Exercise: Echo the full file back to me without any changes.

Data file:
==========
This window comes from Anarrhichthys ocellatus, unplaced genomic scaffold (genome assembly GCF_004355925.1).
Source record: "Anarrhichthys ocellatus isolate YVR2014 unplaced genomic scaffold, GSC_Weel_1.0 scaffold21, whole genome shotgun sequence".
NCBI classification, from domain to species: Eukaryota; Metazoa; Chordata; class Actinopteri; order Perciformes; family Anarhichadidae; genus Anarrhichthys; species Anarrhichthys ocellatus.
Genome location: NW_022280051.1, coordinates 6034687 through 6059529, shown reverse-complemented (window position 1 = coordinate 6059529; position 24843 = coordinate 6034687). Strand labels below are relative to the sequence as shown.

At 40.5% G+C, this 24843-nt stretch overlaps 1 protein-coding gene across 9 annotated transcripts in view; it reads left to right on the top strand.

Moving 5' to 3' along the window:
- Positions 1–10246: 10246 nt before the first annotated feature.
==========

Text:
This window comes from Anarrhichthys ocellatus, unplaced genomic scaffold (genome assembly GCF_004355925.1).
Source record: "Anarrhichthys ocellatus isolate YVR2014 unplaced genomic scaffold, GSC_Weel_1.0 scaffold21, whole genome shotgun sequence".
NCBI classification, from domain to species: Eukaryota; Metazoa; Chordata; class Actinopteri; order Perciformes; family Anarhichadidae; genus Anarrhichthys; species Anarrhichthys ocellatus.
Genome location: NW_022280051.1, coordinates 6034687 through 6059529, shown reverse-complemented (window position 1 = coordinate 6059529; position 24843 = coordinate 6034687). Strand labels below are relative to the sequence as shown.

At 40.5% G+C, this 24843-nt stretch overlaps 1 protein-coding gene across 9 annotated transcripts in view; it reads left to right on the top strand.

Moving 5' to 3' along the window:
- Positions 1–10246: 10246 nt before the first annotated feature.